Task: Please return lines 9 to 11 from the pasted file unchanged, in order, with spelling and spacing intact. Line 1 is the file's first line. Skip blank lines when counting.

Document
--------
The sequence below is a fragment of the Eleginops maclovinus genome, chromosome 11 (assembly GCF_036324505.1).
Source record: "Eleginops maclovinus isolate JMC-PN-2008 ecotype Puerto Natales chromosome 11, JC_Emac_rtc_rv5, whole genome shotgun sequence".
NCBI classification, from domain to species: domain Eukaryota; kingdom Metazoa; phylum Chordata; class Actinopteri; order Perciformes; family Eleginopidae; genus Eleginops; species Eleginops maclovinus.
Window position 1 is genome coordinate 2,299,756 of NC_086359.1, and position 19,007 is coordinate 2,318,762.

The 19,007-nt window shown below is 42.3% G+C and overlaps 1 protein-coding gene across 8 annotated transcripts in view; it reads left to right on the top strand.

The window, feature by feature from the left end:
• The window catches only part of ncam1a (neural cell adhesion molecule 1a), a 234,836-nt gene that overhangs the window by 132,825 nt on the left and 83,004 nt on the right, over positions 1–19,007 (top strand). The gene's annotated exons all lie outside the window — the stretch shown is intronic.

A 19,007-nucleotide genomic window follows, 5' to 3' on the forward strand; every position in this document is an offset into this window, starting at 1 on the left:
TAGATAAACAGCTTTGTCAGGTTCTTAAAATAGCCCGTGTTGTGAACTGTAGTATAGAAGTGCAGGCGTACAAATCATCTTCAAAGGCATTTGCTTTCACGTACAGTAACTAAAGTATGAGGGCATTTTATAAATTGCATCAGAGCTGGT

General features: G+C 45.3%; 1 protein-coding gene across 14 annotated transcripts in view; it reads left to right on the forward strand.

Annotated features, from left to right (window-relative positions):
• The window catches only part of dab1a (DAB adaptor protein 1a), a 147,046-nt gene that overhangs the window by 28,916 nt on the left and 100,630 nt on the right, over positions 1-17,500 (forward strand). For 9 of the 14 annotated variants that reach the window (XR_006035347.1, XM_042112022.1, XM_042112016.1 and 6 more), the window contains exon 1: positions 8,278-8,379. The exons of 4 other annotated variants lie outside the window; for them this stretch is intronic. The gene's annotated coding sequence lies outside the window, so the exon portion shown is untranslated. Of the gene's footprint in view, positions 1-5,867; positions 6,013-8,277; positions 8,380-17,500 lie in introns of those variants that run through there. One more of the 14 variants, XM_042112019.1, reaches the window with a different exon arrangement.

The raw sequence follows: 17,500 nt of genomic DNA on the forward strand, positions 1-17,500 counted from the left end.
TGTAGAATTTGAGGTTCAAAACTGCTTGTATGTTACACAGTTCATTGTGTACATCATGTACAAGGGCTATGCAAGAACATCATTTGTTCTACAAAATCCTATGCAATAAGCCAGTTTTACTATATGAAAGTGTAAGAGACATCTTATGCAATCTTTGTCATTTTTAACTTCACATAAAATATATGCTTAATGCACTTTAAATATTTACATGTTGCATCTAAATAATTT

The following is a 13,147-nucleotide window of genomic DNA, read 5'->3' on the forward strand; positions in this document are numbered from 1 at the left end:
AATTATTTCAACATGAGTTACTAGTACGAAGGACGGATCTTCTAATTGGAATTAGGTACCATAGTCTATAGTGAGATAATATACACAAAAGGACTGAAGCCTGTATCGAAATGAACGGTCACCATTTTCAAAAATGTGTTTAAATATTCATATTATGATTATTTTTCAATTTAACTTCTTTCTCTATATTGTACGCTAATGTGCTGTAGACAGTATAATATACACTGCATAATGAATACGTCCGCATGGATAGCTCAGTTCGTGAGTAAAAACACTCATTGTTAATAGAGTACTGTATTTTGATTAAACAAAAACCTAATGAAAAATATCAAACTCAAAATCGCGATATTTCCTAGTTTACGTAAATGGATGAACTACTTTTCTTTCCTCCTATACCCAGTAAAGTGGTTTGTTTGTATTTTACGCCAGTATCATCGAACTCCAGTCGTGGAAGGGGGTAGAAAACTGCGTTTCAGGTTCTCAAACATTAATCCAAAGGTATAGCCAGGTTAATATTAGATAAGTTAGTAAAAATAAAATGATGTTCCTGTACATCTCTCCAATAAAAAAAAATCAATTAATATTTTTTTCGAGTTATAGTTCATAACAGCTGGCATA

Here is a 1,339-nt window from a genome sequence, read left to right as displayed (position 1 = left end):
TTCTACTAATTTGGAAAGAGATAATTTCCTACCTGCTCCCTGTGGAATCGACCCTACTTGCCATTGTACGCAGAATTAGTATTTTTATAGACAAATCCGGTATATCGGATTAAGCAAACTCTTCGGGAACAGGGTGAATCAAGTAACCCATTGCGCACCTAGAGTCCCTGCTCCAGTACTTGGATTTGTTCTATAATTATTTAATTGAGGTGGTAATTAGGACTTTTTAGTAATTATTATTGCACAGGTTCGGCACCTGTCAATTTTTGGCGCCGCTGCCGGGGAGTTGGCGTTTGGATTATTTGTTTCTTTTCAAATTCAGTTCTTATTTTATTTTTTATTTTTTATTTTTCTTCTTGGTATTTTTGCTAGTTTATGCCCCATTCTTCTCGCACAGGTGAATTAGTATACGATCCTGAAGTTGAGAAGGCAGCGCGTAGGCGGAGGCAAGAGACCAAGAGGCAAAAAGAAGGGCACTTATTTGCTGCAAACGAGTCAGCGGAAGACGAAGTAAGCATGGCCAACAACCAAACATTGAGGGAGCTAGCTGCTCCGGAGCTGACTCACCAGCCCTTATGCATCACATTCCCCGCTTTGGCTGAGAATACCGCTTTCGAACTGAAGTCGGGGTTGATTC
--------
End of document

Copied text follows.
TAGATAAACAGCTTTGTCAGGTTCTTAAAATAGCCCGTGTTGTGAACTGTAGTATAGAAGTGCAGGCGTACAAATCATCTTCAAAGGCATTTGCTTTCACGTACAGTAACTAAAGTATGAGGGCATTTTATAAATTGCATCAGAGCTGGT

General features: G+C 45.3%; 1 protein-coding gene across 14 annotated transcripts in view; it reads left to right on the forward strand.

Annotated features, from left to right (window-relative positions):